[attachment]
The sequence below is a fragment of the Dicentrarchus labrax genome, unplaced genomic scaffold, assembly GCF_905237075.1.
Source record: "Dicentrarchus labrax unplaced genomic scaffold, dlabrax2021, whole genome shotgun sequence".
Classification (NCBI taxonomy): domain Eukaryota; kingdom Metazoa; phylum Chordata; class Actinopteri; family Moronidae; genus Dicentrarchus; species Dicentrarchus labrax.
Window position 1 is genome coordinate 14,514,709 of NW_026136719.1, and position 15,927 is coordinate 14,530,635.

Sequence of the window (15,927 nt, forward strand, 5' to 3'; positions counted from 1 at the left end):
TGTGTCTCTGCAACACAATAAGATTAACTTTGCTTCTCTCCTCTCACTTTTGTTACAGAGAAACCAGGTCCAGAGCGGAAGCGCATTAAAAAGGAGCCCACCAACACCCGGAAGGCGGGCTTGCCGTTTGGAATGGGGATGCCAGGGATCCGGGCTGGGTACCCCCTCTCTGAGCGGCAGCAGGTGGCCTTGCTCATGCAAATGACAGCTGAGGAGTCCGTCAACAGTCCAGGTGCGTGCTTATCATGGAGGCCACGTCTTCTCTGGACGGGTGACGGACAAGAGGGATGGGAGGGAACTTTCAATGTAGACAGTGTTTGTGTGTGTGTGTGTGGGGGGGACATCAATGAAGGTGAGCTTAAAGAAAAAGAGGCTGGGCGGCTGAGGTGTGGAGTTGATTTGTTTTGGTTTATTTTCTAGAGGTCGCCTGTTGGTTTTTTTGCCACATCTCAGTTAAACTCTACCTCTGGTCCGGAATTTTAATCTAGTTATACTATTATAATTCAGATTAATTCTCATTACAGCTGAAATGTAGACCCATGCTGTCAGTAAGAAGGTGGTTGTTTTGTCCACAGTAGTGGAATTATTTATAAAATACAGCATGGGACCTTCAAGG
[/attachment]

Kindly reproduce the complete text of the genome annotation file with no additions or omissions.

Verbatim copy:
The sequence below is a fragment of the Dicentrarchus labrax genome, unplaced genomic scaffold, assembly GCF_905237075.1.
Source record: "Dicentrarchus labrax unplaced genomic scaffold, dlabrax2021, whole genome shotgun sequence".
Classification (NCBI taxonomy): domain Eukaryota; kingdom Metazoa; phylum Chordata; class Actinopteri; family Moronidae; genus Dicentrarchus; species Dicentrarchus labrax.
Window position 1 is genome coordinate 14,514,709 of NW_026136719.1, and position 15,927 is coordinate 14,530,635.

Sequence of the window (15,927 nt, forward strand, 5' to 3'; positions counted from 1 at the left end):
TGTGTCTCTGCAACACAATAAGATTAACTTTGCTTCTCTCCTCTCACTTTTGTTACAGAGAAACCAGGTCCAGAGCGGAAGCGCATTAAAAAGGAGCCCACCAACACCCGGAAGGCGGGCTTGCCGTTTGGAATGGGGATGCCAGGGATCCGGGCTGGGTACCCCCTCTCTGAGCGGCAGCAGGTGGCCTTGCTCATGCAAATGACAGCTGAGGAGTCCGTCAACAGTCCAGGTGCGTGCTTATCATGGAGGCCACGTCTTCTCTGGACGGGTGACGGACAAGAGGGATGGGAGGGAACTTTCAATGTAGACAGTGTTTGTGTGTGTGTGTGTGGGGGGGACATCAATGAAGGTGAGCTTAAAGAAAAAGAGGCTGGGCGGCTGAGGTGTGGAGTTGATTTGTTTTGGTTTATTTTCTAGAGGTCGCCTGTTGGTTTTTTTGCCACATCTCAGTTAAACTCTACCTCTGGTCCGGAATTTTAATCTAGTTATACTATTATAATTCAGATTAATTCTCATTACAGCTGAAATGTAGACCCATGCTGTCAGTAAGAAGGTGGTTGTTTTGTCCACAGTAGTGGAATTATTTATAAAATACAGCATGGGACCTTCAAGG